President Barack Obama remains optimistic that the Affordable Care Act will remain the law of the land for years to come despite a pending Supreme Court decision that could derail the legislation.
Before the end of June, the high court is expected to issue a ruling in King v. Burwell, in which ACA opponents claim that only states with their own exchanges are eligible to receive subsidies. If the court rules against the administration, an estimated 6.4 million Americans in states using the federal exchange would lose subsidies totaling $1.7 billion, according to the Kaiser Family Foundation.
Even though President Obama told reporters yesterday there was no reason for the health program to end up in court, maintaining that "the thing is working," he didn't explicitly address the pending case during his remarks at the closing of the Catholic Hospital Association Conference. He spoke about the law being around for years to come, to the point that his own daughters would have coverage options after they turned 26.
“There's something deeply cynical about the ceaseless partisan attempts to roll back progress,” Obama said during the speech in Washington D.C. Tuesday. "I understand people being skeptical or worried before the law was passed and there was no reality to examine. But now that we can see millions of people having health care—and all the bad things that were predicted didn't happen—you'd think it was time to move on."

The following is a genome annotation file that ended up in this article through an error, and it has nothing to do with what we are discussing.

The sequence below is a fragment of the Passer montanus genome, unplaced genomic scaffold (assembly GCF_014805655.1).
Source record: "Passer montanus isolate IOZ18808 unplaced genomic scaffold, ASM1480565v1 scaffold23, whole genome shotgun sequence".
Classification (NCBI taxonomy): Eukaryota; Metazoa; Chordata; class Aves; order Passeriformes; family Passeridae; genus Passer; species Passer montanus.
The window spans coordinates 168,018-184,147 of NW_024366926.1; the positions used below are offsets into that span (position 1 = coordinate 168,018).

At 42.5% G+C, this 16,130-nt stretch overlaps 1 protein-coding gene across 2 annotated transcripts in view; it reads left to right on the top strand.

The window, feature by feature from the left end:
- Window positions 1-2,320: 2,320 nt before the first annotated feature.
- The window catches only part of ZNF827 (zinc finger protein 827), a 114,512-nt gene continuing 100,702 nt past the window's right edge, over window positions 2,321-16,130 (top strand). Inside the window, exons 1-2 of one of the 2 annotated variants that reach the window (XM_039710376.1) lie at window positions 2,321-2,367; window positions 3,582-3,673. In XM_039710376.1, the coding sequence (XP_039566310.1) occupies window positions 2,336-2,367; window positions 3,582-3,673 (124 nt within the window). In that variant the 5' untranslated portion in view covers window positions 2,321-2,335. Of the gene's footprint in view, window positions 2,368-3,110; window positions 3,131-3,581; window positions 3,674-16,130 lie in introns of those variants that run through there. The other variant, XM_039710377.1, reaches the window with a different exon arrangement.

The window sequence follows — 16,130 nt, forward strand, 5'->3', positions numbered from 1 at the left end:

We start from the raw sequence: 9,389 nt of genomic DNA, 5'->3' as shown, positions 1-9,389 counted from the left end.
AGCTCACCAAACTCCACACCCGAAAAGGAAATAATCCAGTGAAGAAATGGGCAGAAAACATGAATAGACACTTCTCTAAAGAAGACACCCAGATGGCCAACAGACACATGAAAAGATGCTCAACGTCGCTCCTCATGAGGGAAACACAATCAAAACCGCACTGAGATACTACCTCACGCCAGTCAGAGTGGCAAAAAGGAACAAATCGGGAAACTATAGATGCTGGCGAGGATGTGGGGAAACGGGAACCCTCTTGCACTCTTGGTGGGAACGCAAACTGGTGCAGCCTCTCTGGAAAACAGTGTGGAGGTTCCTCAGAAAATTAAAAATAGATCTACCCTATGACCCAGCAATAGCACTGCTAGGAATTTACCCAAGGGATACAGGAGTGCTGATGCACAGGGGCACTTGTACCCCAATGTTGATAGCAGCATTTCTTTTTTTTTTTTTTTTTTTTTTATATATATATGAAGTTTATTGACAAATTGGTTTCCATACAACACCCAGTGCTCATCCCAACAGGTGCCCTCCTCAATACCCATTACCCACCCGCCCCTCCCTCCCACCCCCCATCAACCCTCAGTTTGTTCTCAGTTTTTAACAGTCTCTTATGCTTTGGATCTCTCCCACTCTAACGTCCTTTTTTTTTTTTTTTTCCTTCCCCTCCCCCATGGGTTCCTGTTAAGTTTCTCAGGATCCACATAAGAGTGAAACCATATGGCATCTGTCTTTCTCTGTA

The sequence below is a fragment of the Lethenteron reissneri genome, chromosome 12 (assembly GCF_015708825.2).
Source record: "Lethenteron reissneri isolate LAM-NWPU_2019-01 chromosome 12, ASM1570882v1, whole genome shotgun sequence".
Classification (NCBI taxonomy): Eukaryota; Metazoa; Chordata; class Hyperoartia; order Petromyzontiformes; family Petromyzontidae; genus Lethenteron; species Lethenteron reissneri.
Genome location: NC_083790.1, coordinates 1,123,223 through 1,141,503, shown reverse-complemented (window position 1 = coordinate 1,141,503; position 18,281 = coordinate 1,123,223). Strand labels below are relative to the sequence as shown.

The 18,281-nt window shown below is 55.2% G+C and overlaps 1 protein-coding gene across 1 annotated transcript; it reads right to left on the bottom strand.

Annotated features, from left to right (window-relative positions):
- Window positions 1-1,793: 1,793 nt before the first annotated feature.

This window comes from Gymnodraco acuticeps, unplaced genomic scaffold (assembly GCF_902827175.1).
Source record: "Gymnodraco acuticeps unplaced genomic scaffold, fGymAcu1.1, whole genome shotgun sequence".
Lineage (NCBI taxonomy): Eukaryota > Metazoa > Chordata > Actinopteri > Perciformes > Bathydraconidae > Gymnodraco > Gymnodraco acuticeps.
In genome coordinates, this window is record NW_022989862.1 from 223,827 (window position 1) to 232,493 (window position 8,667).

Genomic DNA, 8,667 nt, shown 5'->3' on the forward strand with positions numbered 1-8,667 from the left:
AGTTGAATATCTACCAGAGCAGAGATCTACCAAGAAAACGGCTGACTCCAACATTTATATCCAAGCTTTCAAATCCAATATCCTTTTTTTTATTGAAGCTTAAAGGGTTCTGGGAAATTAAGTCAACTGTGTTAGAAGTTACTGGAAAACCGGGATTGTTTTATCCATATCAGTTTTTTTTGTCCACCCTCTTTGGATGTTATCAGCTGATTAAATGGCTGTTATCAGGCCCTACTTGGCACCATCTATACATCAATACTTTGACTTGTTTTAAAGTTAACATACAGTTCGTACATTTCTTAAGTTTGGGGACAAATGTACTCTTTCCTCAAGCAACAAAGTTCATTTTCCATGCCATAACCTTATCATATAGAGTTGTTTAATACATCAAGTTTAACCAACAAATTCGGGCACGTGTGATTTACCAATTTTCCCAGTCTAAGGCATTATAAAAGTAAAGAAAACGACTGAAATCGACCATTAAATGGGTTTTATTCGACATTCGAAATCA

He went on to say that most people who have obtained coverage as the result of the law are generally happy with their care and the premiums they pay, and noted they would have been as much as $1,800 more today had trends over the decade before the ACA passed continued.
“In the years to come, countless Americans who can now buy plans that are portable and affordable on a competitive marketplace will be free to chase their own ideas, unleash new enterprises across the country, knowing they'll be able to buy health insurance,” Obama said.
The CHA, which is celebrating it's 100th anniversary during this week's conference, was one of Obama's most reliable allies in getting the Affordable Care Act passed. During his speech, Obama said he could not have gotten the law passed without CHA President and CEO Sister Carol Keehan. Keehan wrote in a Modern Healthcare op-ed that the law would help Catholic systems advance their mission of caring for the underserved.